Tag Archives: gamergate

A response: Gamergate

I’d never heard of Gamergate before reading the assigned articles. Most of all, I’m surprised so many people care so deeply about games that something like this would happen. I guess people who spend considerable amounts of money and time playing games are passionate and feel deeply invested when it comes to games, who makes games and how they’re covered in the media. It still surprises me that people care.

Basically, Gamergate started because some guy blogged about how his ex-girlfriend supposedly cheated on him with five different men. Ostensibly, she “did” this for publicity purposes — to drum up interest in her own games. As it goes, some members of the game community were outraged with this immoral, pleasure-seeking woman, and they publicly attacked and threatened her. When these people realized they actually were the ones being made to look bad, they made the issue about the ethicality of people who review and write about games. They even duped Intel into being on their side.

It’s upsetting that this woman was personally and publicly attacked over unconfirmed accusations concerning her private life. It’s upsetting that some gamers supported this movement and later attempted to shift from the personal attacks to a moral high ground — a shift they made only after realizing that personal attacks and misogyny were bad colors on them. It’s upsetting that some people care so deeply about games they would attempt to harm other living people in the name of games and the industry’s credibility. It’s all very upsetting.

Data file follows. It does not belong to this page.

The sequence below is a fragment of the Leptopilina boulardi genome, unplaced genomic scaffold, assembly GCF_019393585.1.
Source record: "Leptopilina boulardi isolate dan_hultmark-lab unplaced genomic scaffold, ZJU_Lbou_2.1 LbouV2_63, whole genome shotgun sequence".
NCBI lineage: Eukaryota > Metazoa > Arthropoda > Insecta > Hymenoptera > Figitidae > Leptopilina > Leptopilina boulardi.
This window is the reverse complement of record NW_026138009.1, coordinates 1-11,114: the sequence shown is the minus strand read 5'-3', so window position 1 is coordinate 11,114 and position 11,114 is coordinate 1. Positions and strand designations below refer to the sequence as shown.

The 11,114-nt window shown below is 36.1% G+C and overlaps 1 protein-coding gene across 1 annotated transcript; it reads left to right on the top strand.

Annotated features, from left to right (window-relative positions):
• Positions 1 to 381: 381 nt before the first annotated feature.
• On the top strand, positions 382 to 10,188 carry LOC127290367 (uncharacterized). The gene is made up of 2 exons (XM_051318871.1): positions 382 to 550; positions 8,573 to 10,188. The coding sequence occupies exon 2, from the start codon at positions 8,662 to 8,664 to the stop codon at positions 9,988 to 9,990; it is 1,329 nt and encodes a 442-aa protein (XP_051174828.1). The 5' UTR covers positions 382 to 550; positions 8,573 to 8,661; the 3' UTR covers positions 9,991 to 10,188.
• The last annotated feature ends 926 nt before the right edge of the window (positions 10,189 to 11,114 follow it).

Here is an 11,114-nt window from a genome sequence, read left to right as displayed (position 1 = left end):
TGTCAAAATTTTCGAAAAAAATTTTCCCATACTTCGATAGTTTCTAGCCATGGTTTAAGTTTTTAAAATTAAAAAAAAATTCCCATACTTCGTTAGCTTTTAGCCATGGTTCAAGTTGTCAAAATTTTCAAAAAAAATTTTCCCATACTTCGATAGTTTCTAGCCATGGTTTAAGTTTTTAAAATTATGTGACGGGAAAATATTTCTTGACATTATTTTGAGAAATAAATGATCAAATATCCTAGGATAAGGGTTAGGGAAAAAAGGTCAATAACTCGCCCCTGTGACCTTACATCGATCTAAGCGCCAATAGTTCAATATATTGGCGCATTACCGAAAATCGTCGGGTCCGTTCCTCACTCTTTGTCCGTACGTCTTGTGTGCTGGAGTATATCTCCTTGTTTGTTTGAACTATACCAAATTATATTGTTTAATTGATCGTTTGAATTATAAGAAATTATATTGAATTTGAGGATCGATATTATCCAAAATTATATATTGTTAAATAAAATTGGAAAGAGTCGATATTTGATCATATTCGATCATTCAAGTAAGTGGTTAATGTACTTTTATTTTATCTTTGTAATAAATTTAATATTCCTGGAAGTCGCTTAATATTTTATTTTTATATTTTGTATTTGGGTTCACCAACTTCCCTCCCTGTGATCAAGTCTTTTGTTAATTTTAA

I don’t have much of an opinion about some of the issues that fall under¬†Gamergate — I lack knowledge of the game industry and how such business is conducted — but the entire notion of Gamergate seems misguided. A few people were mad that this woman might have been unfaithful to her boyfriend in a ploy to grow interest in her games. When that became an unpopular and unbecoming position for gamers to have, they conveniently shifted focus to the ethics of game journalism, even though this woman doesn’t seem to have crossed any ethical boundaries. It seems as if these people are scouring their lives and the game industry for presumably nonexistent issues about which they can be upset.

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